The Risks of Running a Medical Marijuana Business
The medical marijuana business is not an easy one to get into and to stay in, even though 17 states and Washington D.C. now have MMJ programs.
Attacks come from all angles; from state legislators who don’t like medical marijuana to groups that say MMJ attracts a bad crowd to the massive federal crackdown that utilizes several federal agencies like the DEA and the IRS.
Aaron Smith, the executive director of the National Cannabis Industry Association, says that there are over 1,000 medical marijuana dispensaries in California, more than 500 in Colorado, and "an untold number" of businesses that benefit from the industry, including packagers, software businesses and accountants.
Many of these business owners, Smith said, are "driven by a sense of compassion and desire to help people in need. They could be doing other things that are far less risky frankly and more lucrative, but they choose to help patients."
Dale Sky Jones, the executive chancellor of Oaksterdam University, an Oakland, California-based school offering training for the cannabis industry, said getting into the medical marijuana business requires "guts or insanity." In April 2012, the university experienced the ultimate risk for medical marijuana businesses: a DEA raid. "A school teaching about a plant that has never killed anyone was raided by over 100 federal law enforcement officers," Jones said of the event.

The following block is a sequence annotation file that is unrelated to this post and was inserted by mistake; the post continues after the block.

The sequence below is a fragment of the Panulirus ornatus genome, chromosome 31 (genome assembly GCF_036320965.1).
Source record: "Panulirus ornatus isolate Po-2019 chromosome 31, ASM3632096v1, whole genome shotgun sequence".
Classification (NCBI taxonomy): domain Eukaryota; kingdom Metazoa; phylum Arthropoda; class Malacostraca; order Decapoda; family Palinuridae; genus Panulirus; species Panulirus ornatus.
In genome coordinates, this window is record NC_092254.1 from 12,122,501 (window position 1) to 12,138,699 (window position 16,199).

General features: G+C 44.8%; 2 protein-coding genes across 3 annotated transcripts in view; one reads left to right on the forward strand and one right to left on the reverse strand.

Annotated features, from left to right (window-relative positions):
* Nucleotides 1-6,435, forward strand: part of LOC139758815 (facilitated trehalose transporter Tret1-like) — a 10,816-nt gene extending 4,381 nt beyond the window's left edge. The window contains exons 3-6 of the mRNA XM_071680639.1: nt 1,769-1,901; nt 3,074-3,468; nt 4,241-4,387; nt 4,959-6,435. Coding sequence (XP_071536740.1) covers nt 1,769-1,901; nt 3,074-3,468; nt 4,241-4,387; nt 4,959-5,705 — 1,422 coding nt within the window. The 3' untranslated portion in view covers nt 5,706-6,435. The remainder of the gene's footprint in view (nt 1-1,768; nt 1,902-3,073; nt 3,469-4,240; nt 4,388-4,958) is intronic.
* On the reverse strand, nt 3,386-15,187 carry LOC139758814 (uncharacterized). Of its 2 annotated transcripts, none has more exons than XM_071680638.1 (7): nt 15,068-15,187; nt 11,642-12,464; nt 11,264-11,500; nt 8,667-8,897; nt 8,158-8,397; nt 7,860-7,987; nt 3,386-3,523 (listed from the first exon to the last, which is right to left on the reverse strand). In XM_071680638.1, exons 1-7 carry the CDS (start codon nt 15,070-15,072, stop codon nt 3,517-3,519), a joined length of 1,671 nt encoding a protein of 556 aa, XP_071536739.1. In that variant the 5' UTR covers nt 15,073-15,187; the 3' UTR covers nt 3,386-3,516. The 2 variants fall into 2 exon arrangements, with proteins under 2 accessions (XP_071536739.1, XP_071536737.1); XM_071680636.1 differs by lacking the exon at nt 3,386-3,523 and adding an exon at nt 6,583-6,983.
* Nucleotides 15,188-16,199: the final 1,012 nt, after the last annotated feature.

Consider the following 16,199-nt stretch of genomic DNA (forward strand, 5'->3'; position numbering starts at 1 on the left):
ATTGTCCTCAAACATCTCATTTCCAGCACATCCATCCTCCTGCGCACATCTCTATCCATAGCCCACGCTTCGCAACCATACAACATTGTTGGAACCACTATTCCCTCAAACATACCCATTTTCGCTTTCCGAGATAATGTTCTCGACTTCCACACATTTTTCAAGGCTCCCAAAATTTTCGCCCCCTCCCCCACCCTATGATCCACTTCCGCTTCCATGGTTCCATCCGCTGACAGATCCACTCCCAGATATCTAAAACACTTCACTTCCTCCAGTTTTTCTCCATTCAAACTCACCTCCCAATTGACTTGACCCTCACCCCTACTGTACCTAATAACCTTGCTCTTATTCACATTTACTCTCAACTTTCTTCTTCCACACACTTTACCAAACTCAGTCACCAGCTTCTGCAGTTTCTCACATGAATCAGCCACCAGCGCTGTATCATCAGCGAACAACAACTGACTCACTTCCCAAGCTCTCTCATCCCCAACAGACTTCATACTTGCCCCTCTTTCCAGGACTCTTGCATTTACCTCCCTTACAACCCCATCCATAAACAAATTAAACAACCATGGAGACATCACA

"Regardless of individual state laws, as far as marijuana facilities, growing and distributing marijuana is illegal under federal law," said Michael Rothermund, a DEA spokesman. "If you're in a business and selling marijuana, you run the risk of being raided or investigated federally."
But Jones believes the raids are part of a bigger message. "They have specifically gone after the oldest and the best," Jones said. "There are a lot of illegal growers running around -- why are you cutting down reputable groups? Because we're the easy targets. If you go after the most respected players, not only are you undercutting the financial practices of the industry, you're also striking fear in the hearts of people who want to do it well. There's a psychological war in addition to a multi-front attack."
While the DEA raids tend to get the most spotlight, many more marijuana businesses have been shut down quietly. According to Smith, the federal government -- mostly through asset forfeiture threats to landlords -- closed over 400 medical marijuana facilities in California and 57 in Colorado in the last year.
And the risks don’t look like they will be lessening anytime soon.
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